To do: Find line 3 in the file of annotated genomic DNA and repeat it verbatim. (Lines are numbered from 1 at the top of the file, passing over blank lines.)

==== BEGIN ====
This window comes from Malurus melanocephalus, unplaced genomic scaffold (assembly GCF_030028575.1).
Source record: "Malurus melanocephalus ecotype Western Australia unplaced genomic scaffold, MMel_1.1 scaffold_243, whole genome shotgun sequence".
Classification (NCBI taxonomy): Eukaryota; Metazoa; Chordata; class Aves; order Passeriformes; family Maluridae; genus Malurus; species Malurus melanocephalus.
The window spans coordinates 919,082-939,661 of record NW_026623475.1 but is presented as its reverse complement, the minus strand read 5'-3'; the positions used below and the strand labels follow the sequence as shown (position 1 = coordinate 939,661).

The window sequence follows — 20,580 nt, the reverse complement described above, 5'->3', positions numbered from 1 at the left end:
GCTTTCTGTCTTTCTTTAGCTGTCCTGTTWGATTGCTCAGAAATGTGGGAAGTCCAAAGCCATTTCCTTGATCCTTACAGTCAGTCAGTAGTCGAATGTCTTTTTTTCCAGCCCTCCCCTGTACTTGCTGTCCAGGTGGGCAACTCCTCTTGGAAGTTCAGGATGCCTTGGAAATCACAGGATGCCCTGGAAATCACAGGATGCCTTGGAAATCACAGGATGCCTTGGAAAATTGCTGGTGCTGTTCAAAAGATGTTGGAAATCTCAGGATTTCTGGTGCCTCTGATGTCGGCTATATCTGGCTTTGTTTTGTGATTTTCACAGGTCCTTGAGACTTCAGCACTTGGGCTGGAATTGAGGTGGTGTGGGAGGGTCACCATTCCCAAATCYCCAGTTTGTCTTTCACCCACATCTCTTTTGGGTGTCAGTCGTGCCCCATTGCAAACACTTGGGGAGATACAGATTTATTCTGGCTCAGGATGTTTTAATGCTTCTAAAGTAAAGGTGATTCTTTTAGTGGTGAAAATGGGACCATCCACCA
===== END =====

Classification (NCBI taxonomy): Eukaryota; Metazoa; Chordata; class Aves; order Passeriformes; family Maluridae; genus Malurus; species Malurus melanocephalus.